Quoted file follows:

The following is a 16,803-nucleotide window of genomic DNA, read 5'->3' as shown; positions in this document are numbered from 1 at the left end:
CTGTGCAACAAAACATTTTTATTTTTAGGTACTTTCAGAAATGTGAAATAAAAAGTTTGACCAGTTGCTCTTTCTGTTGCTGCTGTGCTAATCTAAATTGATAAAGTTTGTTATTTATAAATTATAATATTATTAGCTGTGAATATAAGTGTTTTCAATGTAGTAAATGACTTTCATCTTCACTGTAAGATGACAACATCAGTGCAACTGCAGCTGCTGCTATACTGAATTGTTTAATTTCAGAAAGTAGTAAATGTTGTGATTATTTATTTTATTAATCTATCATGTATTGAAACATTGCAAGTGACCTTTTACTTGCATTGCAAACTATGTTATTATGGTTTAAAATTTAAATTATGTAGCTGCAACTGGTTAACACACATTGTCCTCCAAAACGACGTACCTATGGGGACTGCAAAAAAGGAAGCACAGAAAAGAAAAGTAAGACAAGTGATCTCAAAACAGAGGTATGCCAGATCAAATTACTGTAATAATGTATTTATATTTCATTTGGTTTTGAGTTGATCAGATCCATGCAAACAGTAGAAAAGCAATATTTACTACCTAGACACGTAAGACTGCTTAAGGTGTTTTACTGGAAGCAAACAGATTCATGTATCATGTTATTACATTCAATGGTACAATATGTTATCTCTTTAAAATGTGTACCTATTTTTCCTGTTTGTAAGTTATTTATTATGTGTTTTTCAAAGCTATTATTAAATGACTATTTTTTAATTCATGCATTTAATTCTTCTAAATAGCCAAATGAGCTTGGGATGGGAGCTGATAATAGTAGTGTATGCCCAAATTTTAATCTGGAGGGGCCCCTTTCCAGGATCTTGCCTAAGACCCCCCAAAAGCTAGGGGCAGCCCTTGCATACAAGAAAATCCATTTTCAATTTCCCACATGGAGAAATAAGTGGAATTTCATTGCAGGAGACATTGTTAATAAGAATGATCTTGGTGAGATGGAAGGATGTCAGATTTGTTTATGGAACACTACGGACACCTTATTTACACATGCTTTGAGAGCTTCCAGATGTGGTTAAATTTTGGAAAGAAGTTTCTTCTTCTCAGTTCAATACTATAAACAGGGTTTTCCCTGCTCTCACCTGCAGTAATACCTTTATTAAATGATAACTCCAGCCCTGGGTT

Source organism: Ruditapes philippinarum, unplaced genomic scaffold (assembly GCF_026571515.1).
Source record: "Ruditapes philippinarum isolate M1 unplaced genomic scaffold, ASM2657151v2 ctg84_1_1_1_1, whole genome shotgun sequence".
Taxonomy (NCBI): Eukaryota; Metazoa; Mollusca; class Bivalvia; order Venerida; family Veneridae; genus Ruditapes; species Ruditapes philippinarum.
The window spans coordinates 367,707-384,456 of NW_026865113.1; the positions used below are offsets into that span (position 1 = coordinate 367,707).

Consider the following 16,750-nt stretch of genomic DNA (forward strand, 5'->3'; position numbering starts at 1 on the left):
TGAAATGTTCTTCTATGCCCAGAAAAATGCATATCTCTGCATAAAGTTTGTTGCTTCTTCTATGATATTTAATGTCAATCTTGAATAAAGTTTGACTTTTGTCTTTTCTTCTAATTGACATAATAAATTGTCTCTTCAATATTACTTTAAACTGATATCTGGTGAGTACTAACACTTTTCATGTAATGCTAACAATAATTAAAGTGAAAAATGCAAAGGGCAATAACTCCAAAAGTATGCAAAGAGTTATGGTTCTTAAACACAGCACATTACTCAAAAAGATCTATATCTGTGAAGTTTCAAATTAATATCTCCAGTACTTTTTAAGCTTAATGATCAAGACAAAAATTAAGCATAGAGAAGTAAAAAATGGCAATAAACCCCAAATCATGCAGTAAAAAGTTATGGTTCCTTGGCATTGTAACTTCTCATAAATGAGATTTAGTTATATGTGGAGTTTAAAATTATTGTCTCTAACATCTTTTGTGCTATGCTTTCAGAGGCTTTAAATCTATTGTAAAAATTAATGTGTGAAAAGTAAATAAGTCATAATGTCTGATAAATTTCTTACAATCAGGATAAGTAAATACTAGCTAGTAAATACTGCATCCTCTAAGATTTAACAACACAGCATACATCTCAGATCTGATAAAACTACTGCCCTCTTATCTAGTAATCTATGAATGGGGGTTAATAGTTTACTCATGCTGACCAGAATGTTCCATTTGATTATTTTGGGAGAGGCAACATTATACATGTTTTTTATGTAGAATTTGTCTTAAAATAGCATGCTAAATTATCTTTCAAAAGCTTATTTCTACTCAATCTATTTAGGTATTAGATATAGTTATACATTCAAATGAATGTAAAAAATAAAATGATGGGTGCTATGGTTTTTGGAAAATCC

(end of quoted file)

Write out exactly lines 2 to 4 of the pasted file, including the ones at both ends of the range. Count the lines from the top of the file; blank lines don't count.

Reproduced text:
CTGTGCAACAAAACATTTTTATTTTTAGGTACTTTCAGAAATGTGAAATAAAAAGTTTGACCAGTTGCTCTTTCTGTTGCTGCTGTGCTAATCTAAATTGATAAAGTTTGTTATTTATAAATTATAATATTATTAGCTGTGAATATAAGTGTTTTCAATGTAGTAAATGACTTTCATCTTCACTGTAAGATGACAACATCAGTGCAACTGCAGCTGCTGCTATACTGAATTGTTTAATTTCAGAAAGTAGTAAATGTTGTGATTATTTATTTTATTAATCTATCATGTATTGAAACATTGCAAGTGACCTTTTACTTGCATTGCAAACTATGTTATTATGGTTTAAAATTTAAATTATGTAGCTGCAACTGGTTAACACACATTGTCCTCCAAAACGACGTACCTATGGGGACTGCAAAAAAGGAAGCACAGAAAAGAAAAGTAAGACAAGTGATCTCAAAACAGAGGTATGCCAGATCAAATTACTGTAATAATGTATTTATATTTCATTTGGTTTTGAGTTGATCAGATCCATGCAAACAGTAGAAAAGCAATATTTACTACCTAGACACGTAAGACTGCTTAAGGTGTTTTACTGGAAGCAAACAGATTCATGTATCATGTTATTACATTCAATGGTACAATATGTTATCTCTTTAAAATGTGTACCTATTTTTCCTGTTTGTAAGTTATTTATTATGTGTTTTTCAAAGCTATTATTAAATGACTATTTTTTAATTCATGCATTTAATTCTTCTAAATAGCCAAATGAGCTTGGGATGGGAGCTGATAATAGTAGTGTATGCCCAAATTTTAATCTGGAGGGGCCCCTTTCCAGGATCTTGCCTAAGACCCCCCAAAAGCTAGGGGCAGCCCTTGCATACAAGAAAATCCATTTTCAATTTCCCACATGGAGAAATAAGTGGAATTTCATTGCAGGAGACATTGTTAATAAGAATGATCTTGGTGAGATGGAAGGATGTCAGATTTGTTTATGGAACACTACGGACACCTTATTTACACATGCTTTGAGAGCTTCCAGATGTGGTTAAATTTTGGAAAGAAGTTTCTTCTTCTCAGTTCAATACTATAAACAGGGTTTTCCCTGCTCTCACCTGCAGTAATACCTTTATTAAATGATAACTCCAGCCCTGGGTT

Source organism: Ruditapes philippinarum, unplaced genomic scaffold (assembly GCF_026571515.1).
Source record: "Ruditapes philippinarum isolate M1 unplaced genomic scaffold, ASM2657151v2 ctg84_1_1_1_1, whole genome shotgun sequence".